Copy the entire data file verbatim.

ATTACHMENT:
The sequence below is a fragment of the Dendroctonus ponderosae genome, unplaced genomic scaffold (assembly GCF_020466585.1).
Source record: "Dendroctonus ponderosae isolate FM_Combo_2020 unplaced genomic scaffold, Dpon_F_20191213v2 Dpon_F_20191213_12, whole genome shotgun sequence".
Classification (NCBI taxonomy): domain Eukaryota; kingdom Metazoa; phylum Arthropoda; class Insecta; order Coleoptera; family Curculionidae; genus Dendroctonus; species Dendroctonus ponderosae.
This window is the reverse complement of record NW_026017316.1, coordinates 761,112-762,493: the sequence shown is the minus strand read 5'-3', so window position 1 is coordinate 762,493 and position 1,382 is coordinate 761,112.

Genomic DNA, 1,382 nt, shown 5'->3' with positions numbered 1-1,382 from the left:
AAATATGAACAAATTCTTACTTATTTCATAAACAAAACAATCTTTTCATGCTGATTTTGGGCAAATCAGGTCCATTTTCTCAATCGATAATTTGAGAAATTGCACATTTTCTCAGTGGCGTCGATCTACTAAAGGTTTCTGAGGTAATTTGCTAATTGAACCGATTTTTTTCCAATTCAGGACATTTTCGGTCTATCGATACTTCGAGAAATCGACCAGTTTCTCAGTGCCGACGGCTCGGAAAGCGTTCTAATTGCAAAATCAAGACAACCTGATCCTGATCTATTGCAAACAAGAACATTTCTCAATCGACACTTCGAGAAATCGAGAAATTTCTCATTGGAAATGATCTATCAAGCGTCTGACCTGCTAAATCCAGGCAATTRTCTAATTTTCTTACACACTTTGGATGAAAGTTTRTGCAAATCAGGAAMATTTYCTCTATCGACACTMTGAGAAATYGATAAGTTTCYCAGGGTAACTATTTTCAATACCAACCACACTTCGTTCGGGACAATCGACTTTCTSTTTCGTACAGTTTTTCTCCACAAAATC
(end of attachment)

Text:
The sequence below is a fragment of the Dendroctonus ponderosae genome, unplaced genomic scaffold (assembly GCF_020466585.1).
Source record: "Dendroctonus ponderosae isolate FM_Combo_2020 unplaced genomic scaffold, Dpon_F_20191213v2 Dpon_F_20191213_12, whole genome shotgun sequence".
Classification (NCBI taxonomy): domain Eukaryota; kingdom Metazoa; phylum Arthropoda; class Insecta; order Coleoptera; family Curculionidae; genus Dendroctonus; species Dendroctonus ponderosae.
This window is the reverse complement of record NW_026017316.1, coordinates 761,112-762,493: the sequence shown is the minus strand read 5'-3', so window position 1 is coordinate 762,493 and position 1,382 is coordinate 761,112.

Genomic DNA, 1,382 nt, shown 5'->3' with positions numbered 1-1,382 from the left:
AAATATGAACAAATTCTTACTTATTTCATAAACAAAACAATCTTTTCATGCTGATTTTGGGCAAATCAGGTCCATTTTCTCAATCGATAATTTGAGAAATTGCACATTTTCTCAGTGGCGTCGATCTACTAAAGGTTTCTGAGGTAATTTGCTAATTGAACCGATTTTTTTCCAATTCAGGACATTTTCGGTCTATCGATACTTCGAGAAATCGACCAGTTTCTCAGTGCCGACGGCTCGGAAAGCGTTCTAATTGCAAAATCAAGACAACCTGATCCTGATCTATTGCAAACAAGAACATTTCTCAATCGACACTTCGAGAAATCGAGAAATTTCTCATTGGAAATGATCTATCAAGCGTCTGACCTGCTAAATCCAGGCAATTRTCTAATTTTCTTACACACTTTGGATGAAAGTTTRTGCAAATCAGGAAMATTTYCTCTATCGACACTMTGAGAAATYGATAAGTTTCYCAGGGTAACTATTTTCAATACCAACCACACTTCGTTCGGGACAATCGACTTTCTSTTTCGTACAGTTTTTCTCCACAAAATC